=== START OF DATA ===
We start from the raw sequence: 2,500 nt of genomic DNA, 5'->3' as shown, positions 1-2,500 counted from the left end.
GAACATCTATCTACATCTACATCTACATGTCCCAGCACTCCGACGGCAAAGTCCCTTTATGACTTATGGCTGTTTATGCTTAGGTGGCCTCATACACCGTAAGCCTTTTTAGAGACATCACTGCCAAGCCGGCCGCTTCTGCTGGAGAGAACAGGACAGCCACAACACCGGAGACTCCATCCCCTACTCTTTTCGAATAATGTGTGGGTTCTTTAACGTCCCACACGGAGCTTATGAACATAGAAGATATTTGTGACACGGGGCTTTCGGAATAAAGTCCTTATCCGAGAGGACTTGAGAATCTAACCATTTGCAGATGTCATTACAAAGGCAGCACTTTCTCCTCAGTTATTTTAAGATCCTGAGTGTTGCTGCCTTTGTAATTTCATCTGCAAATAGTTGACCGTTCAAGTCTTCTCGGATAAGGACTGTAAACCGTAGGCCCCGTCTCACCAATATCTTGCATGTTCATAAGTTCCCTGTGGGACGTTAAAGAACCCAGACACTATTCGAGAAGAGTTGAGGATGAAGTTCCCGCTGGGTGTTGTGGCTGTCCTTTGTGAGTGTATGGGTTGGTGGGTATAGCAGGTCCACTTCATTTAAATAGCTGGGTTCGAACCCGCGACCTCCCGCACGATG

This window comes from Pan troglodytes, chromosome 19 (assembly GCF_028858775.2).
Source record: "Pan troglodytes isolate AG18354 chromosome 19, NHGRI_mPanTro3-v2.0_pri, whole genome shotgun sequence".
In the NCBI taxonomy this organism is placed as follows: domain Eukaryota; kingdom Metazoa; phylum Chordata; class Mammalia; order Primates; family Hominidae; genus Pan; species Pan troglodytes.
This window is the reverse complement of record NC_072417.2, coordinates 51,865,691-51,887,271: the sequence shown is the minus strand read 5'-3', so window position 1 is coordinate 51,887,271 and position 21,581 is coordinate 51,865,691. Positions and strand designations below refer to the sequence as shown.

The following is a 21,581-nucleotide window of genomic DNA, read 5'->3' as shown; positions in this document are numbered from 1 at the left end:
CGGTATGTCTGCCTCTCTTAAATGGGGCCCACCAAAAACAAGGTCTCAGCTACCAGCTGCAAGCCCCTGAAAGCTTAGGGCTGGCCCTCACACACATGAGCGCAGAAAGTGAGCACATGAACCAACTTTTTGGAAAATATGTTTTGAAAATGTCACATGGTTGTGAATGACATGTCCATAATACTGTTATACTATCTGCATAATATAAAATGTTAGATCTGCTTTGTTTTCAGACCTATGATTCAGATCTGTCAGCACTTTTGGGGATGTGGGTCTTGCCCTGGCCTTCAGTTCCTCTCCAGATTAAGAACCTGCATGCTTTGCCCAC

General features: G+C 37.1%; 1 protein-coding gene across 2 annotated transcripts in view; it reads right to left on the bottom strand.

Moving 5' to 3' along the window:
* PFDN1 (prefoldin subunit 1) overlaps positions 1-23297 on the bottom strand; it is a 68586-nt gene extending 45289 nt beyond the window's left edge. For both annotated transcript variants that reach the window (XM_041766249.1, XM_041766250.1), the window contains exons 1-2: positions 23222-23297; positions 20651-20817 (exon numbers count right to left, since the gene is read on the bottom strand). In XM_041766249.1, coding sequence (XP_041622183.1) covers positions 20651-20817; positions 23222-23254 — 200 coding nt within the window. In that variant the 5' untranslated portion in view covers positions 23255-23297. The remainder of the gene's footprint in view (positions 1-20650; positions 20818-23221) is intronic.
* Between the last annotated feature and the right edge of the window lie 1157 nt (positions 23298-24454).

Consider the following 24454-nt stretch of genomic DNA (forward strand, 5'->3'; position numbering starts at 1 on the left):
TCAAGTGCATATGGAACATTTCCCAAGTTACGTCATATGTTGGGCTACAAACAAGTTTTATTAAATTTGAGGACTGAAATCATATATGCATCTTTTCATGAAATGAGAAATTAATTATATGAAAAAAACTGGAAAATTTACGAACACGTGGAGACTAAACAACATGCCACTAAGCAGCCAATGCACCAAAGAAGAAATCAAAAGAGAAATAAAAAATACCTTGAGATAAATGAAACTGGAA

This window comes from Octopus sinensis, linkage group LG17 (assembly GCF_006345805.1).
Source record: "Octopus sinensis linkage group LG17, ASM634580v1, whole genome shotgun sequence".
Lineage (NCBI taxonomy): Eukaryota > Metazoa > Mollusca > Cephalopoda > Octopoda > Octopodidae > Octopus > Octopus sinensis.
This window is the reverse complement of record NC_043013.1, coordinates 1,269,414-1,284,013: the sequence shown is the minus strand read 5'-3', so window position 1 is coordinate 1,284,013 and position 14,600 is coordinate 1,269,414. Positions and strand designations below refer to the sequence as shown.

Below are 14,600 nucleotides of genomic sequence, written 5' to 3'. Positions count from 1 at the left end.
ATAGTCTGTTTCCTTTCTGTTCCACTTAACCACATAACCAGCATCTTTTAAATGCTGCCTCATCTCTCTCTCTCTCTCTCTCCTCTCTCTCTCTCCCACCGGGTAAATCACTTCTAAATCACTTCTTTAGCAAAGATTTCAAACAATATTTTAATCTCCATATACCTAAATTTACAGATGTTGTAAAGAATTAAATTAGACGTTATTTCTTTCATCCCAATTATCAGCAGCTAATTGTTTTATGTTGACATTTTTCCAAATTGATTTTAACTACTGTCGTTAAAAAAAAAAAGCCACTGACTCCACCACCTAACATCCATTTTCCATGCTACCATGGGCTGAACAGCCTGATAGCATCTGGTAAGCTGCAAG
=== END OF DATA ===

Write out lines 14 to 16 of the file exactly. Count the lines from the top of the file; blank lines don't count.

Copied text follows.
TCAAGTGCATATGGAACATTTCCCAAGTTACGTCATATGTTGGGCTACAAACAAGTTTTATTAAATTTGAGGACTGAAATCATATATGCATCTTTTCATGAAATGAGAAATTAATTATATGAAAAAAACTGGAAAATTTACGAACACGTGGAGACTAAACAACATGCCACTAAGCAGCCAATGCACCAAAGAAGAAATCAAAAGAGAAATAAAAAATACCTTGAGATAAATGAAACTGGAA

This window comes from Octopus sinensis, linkage group LG17 (assembly GCF_006345805.1).
Source record: "Octopus sinensis linkage group LG17, ASM634580v1, whole genome shotgun sequence".